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March 1, 2010 | by  | in News | [ssba]

ACT Party youth rates bill drawn from Ballot

Inner 15–17-year-old news writer not overly keen on earning less than the current minimum wage

Roger Douglas’s bill proposing an end to wage parity for youth employees will soon be under debate in parliament, after being pulled from the ballot last week.

The ACT MP’s members bill, Minimum Wage (Mitigation of Youth Unemployment) Amendment Bill would amend the current Minimum Wage Act 1983 to end minimum wage parity and allow the government to set a separate minimum wage for youth (defined in the Bill as 15–17-year-olds) employees.

Youth rates were abolished after former Green Party MP Sue Bradford’s Minimum Wage (Abolition of Age Discrimination/New Entrants) Amendment Bill was enacted in 2007, following strong support from the Youth Union Movement­—part of the New Zealand Council of Trade Unions.

The bill has caused some controversy over whether New Zealand should return to the former, pre-2007 minimum wage model.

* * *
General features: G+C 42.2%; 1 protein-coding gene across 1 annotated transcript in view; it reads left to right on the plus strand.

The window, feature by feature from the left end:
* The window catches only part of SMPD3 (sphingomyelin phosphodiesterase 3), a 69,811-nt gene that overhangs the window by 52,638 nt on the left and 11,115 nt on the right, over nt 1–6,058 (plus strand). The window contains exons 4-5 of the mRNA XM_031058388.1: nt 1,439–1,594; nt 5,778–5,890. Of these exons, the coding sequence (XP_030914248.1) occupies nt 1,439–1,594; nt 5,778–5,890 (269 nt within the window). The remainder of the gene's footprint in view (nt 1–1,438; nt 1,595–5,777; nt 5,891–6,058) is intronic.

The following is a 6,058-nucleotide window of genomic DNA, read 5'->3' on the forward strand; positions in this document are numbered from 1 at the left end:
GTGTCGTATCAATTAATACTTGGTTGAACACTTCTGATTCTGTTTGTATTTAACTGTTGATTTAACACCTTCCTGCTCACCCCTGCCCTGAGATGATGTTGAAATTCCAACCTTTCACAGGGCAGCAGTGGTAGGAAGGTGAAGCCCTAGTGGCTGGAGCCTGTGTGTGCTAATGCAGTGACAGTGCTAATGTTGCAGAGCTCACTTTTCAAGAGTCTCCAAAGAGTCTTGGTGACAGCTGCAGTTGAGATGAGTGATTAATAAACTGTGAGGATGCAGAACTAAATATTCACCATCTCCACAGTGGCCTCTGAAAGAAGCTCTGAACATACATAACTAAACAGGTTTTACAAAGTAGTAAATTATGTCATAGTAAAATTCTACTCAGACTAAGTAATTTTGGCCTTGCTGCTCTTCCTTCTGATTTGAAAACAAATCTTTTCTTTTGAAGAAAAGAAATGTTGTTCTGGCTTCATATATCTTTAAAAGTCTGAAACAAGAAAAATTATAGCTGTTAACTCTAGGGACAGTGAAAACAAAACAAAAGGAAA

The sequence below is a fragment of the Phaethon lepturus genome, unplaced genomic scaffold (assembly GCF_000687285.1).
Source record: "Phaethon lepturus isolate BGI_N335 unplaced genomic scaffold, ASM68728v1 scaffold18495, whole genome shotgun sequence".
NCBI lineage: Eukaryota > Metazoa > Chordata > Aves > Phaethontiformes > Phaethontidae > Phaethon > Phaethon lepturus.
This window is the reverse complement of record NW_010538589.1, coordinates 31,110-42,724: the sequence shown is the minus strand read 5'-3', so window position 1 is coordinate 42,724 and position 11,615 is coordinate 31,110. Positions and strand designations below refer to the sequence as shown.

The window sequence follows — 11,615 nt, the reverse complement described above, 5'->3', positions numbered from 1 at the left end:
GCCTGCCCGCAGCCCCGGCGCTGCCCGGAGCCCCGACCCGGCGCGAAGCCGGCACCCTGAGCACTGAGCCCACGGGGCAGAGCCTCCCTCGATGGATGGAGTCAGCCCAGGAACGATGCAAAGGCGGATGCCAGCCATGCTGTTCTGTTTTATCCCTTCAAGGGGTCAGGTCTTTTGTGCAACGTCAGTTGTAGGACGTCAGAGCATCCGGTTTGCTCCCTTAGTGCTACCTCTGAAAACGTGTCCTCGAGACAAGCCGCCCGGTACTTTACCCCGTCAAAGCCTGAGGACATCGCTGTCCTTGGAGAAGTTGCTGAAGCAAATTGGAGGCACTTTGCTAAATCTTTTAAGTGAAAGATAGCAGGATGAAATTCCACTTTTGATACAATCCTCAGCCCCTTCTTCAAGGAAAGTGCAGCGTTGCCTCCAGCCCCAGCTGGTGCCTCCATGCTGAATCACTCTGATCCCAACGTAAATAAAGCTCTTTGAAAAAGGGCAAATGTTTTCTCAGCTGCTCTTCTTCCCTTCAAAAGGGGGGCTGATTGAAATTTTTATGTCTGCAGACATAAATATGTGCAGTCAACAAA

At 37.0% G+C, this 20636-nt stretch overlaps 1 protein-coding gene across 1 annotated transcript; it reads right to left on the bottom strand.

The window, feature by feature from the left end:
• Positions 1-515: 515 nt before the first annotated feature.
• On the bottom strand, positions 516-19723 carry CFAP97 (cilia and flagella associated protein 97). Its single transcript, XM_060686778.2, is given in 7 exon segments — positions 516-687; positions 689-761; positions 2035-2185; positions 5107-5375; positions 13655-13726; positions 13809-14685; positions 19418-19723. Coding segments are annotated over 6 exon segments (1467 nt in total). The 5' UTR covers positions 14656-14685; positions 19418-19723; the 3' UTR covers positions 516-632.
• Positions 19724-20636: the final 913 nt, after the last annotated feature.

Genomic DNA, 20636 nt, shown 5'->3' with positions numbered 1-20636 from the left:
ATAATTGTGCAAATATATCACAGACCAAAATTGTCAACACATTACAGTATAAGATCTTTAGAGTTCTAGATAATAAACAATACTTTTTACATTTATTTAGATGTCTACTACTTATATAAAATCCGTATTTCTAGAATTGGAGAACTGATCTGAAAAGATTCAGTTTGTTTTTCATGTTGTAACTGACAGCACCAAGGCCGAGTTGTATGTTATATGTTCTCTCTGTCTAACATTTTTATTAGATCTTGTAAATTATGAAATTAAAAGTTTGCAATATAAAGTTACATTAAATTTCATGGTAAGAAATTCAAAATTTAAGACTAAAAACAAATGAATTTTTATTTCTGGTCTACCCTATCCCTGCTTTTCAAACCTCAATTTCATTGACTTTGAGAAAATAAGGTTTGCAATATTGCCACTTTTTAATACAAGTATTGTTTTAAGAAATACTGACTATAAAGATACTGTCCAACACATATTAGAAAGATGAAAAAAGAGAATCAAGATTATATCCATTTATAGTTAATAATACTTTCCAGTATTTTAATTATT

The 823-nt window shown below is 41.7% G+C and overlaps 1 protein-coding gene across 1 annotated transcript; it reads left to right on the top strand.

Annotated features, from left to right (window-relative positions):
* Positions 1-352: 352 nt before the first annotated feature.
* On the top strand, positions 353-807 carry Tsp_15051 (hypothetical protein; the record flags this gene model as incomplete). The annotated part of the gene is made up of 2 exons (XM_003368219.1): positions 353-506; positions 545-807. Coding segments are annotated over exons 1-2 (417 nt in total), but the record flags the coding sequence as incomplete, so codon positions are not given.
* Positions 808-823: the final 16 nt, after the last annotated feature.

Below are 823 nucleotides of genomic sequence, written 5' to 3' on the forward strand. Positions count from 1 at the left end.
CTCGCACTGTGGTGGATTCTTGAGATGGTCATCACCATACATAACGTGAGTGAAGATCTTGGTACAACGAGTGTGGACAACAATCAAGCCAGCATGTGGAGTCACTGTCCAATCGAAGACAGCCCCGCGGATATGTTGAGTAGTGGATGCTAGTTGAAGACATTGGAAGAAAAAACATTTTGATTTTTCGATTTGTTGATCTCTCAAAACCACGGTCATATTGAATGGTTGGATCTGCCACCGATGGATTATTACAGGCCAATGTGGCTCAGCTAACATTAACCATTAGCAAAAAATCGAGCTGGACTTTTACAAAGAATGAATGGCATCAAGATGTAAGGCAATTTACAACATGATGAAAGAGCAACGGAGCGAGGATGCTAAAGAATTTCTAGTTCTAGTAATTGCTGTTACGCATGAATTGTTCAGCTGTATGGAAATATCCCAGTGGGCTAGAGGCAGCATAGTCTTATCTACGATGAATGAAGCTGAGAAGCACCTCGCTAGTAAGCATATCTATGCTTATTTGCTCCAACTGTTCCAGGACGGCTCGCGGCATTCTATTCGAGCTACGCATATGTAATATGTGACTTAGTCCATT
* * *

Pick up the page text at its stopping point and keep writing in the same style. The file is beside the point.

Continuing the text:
Young Labour President Patrick Leyland says the bill is not focusing on the right issues.

“What young Kiwis need is a solid plan to grow the economy and more to opportunities to up-skill, not a far-right bill that aims to see young people doing work of the same value, but getting paid less purely because of their age.”

Victoria’s ACT on Campus Vice President Peter “Milkshakes” McCaffrey supports the bill.

“ACT on Campus think that it is disgusting that politicians tell young people that they may not choose to work for less than the minimum wage should they wish to.”

Young National President Daniel Parkinson did not reply to an invitation for comment.


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Comments (13)

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  1. Regina Phalange says:

    “ACT on Campus think that it is disgusting that politicians tell young people that they may not choose to work for less than the minimum wage should they wish to.”

    Shame on politicians taking away the highly desirable right to earn less dependant on how old you are. Shame on them.

  2. peteremcc says: